Malcolm Kutner
No. 80
Position:End, defensive back
Personal information
Born:(1921-03-27)March 27, 1921
Dallas, Texas, U.S.
Died:June 5, 2005(2005-06-05) (aged 84)
Tyler, Texas, U.S.
Career information
High school:Dallas (TX) Wilson
College:Texas
NFL Draft:1942 / Round: 4 / Pick: 26
(by the Pittsburgh Steelers)[1]
Career history
Career highlights and awards
Career NFL statistics
Receptions:145
Receiving yards:3,060
Touchdowns:33
Interceptions:13
Player stats at NFL.com · PFR

Malcolm James "Mal" Kutner (March 27, 1921 – February 4, 2005) was an American football end in the National Football League (NFL).

Early life

Kutner first became involved with football during his young years growing up in Dallas, Texas with the "SMU Midgets", a children's football team that played on the campus of Southern Methodist University. He graduated from Wilson High School in 1938 and in 1990, he was inducted into Wilson's Hall of Fame.[2]

He played college football at the University of Texas (as end, tackle and halfback) where he was an AP All-American in 1941, the first ever Longhorn to earn first-team All-American honors in program history.[3] He was an All-American in football and basketball along with lettering in track, which won two Southwestern Conference titles. The final game of his college career ended with a 71-7 victory over Oregon on December 6, 1941.[4] He was inducted into the University of Texas Men's Athletics Hall of Honor in 1965.[5]

Pro career

He was drafted by the Pittsburgh Steelers in 1942 but elected to serve in the Navy for the duration of World War II, where he served until the end of the war in 1945. He served in the Armed Forces but played football with the 1942 Iowa Pre-Flight Seahawks football team. He joined the pros with the Chicago Cardinals for the 1946 season.[6] He caught 27 passes for 634 yards as a rookie for five touchdowns, with his first score being in his first game and first catch on a 59 yard pass vs Detroit. He also recorded five interceptions as a defensive back, three of which came against Green Bay on November 24.[7]

He caught 43 passes for 944 yards and seven touchdowns in 1947 to go with three interceptions. He was an All-Pro selection and he was selected as the NFL's Player of the Year. In the playoffs, he was used as a returner for one play, getting 11 yards while Chicago won 28-21 in the NFL title game over the Philadelphia Eagles. He caught 41 passes for 943 yards and 14 touchdowns in 1948, leading the league in yards and touchdowns. He had his only three-touchdown game on October 17 against the New York Giants, doing so on six catches for 128 yards in the 63-35 victory.[8] He was the last Cardinal to lead the NFL in receiving yards until 1984. In the NFL title game rematch, he caught one pass for 13 yards (one of just three completed catches by Cardinal receivers all day) in the 7-0 loss.[9] The following year, he caught 30 passes for 465 yards for five touchdowns. He played just five games in 1950, recording four total catches to go with three interceptions.[10][11]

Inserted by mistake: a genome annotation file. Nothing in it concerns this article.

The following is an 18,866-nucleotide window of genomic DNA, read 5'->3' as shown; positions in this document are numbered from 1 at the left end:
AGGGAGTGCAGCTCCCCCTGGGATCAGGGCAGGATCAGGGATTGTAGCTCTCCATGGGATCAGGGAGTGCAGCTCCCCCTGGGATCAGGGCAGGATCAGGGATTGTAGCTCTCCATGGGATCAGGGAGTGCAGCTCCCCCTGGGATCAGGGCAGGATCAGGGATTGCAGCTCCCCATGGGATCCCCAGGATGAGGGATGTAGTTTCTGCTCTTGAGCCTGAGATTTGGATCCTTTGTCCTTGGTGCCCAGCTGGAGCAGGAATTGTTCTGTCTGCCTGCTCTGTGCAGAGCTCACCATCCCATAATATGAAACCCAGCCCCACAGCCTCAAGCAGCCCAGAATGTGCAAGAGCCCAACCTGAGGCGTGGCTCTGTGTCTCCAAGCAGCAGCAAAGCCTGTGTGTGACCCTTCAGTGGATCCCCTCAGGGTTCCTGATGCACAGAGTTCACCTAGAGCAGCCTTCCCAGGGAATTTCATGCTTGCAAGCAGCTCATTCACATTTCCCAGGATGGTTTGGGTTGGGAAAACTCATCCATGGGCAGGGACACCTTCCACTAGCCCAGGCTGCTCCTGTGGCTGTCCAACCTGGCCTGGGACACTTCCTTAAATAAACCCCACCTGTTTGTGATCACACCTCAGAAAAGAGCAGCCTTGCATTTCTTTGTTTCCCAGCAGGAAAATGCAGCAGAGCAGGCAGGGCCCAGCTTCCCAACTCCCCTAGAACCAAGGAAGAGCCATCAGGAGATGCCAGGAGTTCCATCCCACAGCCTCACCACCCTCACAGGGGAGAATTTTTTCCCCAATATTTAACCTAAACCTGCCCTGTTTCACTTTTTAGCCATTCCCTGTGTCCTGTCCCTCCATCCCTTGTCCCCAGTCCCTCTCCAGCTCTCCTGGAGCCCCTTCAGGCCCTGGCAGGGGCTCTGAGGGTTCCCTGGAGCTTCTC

He was inducted into the National Football Foundation's College Hall of Fame in 1974 and into the Texas Sports Hall of Fame in 1990.[12]

Personal life

After leaving the NFL, he became involved in the oil business in Texas, retiring as an executive vice president of C&K Petroleum by 1983. He died in 2005 at the age of 83 after an extended illness. He was survived by his wife and three children.[13]

References

  1. ^ "1942 Pittsburgh Steelers". databaseFootball.com. Archived from the original on April 8, 2007. Retrieved July 6, 2020.
  2. ^ "Woodrow Alumni Association, Inc. – the Online Home for Woodrow Alums".
  3. ^ https://texassports.com/news/2005/2/4/020405aab_477.aspx
  4. ^ "UTs All Time All-Americans" (PDF).
  5. ^ https://texassports.com/honors/hall-of-honor/malcolm-james-kutner/684/kiosk
  6. ^ ""Archived copy". Archived from the original on 2010-05-22. Retrieved 2010-05-26.((cite web)): CS1 maint: archived copy as title (link)"
  7. ^ https://www.pro-football-reference.com/players/K/KutnMa20/gamelog/1946/
  8. ^ https://www.pro-football-reference.com/boxscores/194810170nyg.htm
  9. ^ https://www.pro-football-reference.com/boxscores/194812190phi.htm
  10. ^ https://www.pro-football-reference.com/players/K/KutnMa20/gamelog/1950/
  11. ^ https://www.pro-football-reference.com/players/K/KutnMa20/gamelog/post/
  12. ^ Times Staff (February 9, 2005). "Malcolm Kutner, 83; NFL Player of Year in 1947, All-Pro End". L.A. Times.
  13. ^ https://www.espn.com.au/nfl/news/story?id=1985892